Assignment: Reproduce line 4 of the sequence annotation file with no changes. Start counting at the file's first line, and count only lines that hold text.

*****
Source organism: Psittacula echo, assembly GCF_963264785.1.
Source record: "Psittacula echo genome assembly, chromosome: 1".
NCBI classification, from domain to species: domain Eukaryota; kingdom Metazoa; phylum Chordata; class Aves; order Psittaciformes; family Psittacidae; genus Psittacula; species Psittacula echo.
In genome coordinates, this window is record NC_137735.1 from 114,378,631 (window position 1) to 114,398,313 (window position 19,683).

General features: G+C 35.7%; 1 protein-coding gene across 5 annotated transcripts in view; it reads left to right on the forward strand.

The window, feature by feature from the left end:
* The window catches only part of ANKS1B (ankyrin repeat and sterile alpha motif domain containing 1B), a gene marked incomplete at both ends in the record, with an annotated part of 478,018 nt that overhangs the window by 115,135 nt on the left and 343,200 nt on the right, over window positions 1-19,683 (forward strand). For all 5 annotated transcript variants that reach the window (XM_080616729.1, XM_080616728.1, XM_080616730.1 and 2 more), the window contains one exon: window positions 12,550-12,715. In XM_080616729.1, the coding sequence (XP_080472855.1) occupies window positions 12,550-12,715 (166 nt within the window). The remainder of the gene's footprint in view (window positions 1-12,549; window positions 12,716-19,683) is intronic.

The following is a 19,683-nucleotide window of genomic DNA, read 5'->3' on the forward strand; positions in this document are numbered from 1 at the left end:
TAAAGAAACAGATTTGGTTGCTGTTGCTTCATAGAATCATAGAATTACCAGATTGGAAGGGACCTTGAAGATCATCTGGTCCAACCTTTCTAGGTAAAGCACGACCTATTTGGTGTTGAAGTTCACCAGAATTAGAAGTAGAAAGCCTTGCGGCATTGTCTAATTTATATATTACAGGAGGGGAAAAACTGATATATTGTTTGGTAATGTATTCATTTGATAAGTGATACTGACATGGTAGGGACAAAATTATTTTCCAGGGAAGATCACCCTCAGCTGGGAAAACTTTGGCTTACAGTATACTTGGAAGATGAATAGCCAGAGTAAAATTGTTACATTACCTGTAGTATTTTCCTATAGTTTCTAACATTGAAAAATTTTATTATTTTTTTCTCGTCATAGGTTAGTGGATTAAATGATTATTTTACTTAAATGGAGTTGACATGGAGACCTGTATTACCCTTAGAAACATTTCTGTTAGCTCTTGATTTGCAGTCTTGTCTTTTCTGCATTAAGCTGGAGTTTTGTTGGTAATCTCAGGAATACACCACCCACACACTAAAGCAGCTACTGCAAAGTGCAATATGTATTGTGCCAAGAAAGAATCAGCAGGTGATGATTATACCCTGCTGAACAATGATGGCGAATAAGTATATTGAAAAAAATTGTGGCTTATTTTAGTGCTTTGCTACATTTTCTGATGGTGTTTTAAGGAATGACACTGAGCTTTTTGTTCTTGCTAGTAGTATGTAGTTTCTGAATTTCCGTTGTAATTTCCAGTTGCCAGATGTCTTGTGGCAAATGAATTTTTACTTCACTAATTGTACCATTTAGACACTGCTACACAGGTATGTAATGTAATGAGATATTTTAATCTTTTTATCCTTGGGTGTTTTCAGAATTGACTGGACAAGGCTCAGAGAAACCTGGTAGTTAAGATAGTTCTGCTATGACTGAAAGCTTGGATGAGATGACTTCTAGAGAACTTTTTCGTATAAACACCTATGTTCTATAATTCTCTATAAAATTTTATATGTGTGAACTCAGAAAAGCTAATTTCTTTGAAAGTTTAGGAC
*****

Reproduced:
In genome coordinates, this window is record NC_137735.1 from 114,378,631 (window position 1) to 114,398,313 (window position 19,683).